Are You Sure You Need a Divorce?

leaving may not be the answer. A fresh mindset and some new habits can give you the internal power to meaningfully change your relationship for the better.

Separating may seem like a quick fix—an easy escape. Even if it is the right decision for you, please know that there is no simple solution. Before exiting, consider this: some of us can radically change our dynamic for the better from within the context of the relationship. An openness to small shifts in habits and perspective can make all the difference. Remember, while the shape of your relationship may change, your reliance on each other will continue if there are children.

Better did not mean perfect. Becoming better means recognizing where there may be edges to explore. Insights to gain. When our relationships become difficult, sometimes a step back is the best way forward. Staying and leaving elegantly both entail courage and fortitude. To be graceful and grounded with either choice requires that we go deeper.

We can transform our relationships when we are open to skill building. When we begin noticing what we can change and what we must accept. When we learn to take care of ourselves, listen to one another, and respond rather than react. Remember, as much as we’d love to change the people we love, we have only the power to change ourselves.

Consider the possibility that a pause, whether brief or prolonged, can offer unexpected benefits, even in the midst of a painful time. Where there was once deep love and commitment, there is also the potential to transcend even the deepest discord. The decision to separate is one that will impact the rest of your life, especially if you have children.


It is a choice that deserves significant reflection and consideration. If abuse, such as untreated addiction, or mental illness are not in the picture, separation may not be necessary. The decision to divorce is not one that should be made in the heat of the moment. We’re all imperfect: we communicate ineffectively, we misinterpret, we judge, we tell ourselves stories without really listening. To complicate matters, we’re full of conflicting drives that seem to steer us in unexpected and unintended directions.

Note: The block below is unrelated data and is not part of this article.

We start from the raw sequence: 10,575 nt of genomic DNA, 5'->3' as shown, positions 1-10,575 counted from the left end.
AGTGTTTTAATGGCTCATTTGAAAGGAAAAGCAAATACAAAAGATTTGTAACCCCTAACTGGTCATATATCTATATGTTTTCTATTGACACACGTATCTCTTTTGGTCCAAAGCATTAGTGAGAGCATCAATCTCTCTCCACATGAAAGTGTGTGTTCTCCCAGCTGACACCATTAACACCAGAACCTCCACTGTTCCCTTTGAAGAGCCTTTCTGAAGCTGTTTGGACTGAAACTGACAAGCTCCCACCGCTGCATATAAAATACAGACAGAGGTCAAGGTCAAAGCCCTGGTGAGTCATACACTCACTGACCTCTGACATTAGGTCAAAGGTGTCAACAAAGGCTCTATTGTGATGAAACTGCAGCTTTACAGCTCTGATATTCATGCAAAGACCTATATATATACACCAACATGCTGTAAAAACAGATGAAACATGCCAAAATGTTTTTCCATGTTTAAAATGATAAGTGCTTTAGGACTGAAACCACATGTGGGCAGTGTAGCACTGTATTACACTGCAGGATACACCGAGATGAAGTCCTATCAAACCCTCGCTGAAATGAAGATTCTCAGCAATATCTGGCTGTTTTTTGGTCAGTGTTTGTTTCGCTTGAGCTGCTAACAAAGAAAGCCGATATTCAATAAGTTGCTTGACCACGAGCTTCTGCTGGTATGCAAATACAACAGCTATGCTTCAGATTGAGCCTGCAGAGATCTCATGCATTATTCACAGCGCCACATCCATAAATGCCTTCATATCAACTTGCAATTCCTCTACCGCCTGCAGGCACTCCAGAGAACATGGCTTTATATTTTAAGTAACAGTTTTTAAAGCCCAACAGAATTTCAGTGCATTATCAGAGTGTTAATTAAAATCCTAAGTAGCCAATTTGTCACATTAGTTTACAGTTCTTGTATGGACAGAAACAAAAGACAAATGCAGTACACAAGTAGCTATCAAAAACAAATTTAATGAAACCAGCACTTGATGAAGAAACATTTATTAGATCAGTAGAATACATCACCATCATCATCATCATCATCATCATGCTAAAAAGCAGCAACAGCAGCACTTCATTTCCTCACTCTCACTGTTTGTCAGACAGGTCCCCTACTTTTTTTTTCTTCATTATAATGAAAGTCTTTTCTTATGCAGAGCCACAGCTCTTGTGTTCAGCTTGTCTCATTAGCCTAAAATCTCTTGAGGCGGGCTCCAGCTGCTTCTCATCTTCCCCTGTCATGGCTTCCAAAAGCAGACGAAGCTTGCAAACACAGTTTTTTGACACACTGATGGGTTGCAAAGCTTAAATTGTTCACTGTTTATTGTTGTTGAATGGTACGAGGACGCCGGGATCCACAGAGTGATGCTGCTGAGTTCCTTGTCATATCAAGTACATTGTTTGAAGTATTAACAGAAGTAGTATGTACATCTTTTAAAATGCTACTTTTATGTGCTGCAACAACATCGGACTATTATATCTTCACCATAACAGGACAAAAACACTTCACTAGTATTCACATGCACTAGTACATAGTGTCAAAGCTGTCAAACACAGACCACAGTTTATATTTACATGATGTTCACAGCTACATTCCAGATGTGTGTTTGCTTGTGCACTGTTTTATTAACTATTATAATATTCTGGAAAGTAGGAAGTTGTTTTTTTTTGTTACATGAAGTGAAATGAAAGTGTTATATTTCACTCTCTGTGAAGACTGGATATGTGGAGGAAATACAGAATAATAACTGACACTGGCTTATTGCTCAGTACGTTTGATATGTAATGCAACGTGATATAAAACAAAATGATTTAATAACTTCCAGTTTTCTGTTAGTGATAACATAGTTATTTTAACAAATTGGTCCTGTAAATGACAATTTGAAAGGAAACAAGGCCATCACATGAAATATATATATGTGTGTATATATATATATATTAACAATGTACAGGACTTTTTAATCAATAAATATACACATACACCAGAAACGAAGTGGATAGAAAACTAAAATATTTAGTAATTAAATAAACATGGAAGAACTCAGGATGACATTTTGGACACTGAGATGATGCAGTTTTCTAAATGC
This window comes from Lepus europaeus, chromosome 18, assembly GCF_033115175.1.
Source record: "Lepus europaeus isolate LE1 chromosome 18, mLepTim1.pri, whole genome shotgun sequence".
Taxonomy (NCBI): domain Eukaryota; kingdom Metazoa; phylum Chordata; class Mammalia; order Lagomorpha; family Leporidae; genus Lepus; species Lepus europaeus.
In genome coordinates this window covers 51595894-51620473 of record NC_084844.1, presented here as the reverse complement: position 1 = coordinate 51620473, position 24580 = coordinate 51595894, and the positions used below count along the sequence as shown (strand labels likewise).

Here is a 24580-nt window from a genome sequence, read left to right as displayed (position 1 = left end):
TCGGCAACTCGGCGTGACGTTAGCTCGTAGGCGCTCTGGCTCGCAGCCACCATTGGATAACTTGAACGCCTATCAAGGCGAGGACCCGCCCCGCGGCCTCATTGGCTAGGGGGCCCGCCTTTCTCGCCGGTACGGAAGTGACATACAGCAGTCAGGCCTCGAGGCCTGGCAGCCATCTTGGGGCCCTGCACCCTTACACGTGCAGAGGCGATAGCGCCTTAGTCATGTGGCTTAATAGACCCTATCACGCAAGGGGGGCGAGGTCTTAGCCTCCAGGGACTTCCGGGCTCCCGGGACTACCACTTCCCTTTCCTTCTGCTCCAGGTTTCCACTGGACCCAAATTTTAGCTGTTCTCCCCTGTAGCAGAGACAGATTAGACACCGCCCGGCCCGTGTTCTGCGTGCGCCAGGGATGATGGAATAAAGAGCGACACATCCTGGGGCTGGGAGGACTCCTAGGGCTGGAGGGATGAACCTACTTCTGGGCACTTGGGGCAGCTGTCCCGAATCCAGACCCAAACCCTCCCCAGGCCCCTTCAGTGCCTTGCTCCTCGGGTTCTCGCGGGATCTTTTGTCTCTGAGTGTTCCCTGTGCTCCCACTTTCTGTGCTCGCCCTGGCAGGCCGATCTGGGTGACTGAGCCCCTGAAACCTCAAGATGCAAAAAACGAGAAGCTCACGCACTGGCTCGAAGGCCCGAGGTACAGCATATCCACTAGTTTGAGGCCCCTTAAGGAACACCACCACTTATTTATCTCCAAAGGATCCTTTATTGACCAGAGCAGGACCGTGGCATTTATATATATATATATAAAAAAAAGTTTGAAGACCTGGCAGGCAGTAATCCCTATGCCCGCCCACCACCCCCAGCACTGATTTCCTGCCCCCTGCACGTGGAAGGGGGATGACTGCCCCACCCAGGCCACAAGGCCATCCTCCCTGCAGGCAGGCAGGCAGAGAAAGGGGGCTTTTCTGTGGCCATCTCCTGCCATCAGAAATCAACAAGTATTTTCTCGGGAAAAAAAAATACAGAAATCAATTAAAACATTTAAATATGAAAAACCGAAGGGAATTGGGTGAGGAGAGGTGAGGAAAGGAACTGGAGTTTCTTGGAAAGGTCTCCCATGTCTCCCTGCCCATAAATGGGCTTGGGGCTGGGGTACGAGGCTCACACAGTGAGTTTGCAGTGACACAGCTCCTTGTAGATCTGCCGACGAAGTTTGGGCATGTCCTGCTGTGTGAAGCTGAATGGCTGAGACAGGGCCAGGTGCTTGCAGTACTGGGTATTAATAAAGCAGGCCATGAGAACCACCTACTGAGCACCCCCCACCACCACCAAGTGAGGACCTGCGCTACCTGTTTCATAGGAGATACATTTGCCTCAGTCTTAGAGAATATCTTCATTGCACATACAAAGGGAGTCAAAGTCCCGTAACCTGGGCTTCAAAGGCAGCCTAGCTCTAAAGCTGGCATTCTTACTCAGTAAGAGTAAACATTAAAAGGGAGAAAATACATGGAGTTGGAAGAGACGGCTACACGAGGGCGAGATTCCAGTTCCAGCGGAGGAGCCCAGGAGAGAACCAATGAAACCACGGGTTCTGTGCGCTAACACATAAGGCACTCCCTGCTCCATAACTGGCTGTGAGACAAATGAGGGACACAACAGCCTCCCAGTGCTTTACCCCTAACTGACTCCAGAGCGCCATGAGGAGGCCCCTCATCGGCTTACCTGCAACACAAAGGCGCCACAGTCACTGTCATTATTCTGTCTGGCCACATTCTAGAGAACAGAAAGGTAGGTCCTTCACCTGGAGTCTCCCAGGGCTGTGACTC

It is preferable to dare yourself and your partner to explore the practices of patience, respect, clarity, peace, and forgiveness as outlined here, prior to engaging with divorce proceedings. You may decide to commit to a period of time to work together to go deeper and explore how to make your relationship better together. Sometimes small tweaks in communication and effort to pay attention can make all the difference.

Perhaps it’s time to pay close attention to your partner, or to sit still for a week and just listen to yourself. Maybe it’s time to check in with a trusted teacher, coach, or therapist and ask the new questions, design your life, and find out if your partner has similar wishes. Maybe you need to refine your active-listening skills. Maybe it’s time to just look discerningly at your own role in obstructing your own dreams.

Consider the possibility that you can create a miraculous outcome via your thinking and your actions. Get a notebook or journal for our writing prompts and get to know yourself through your own words.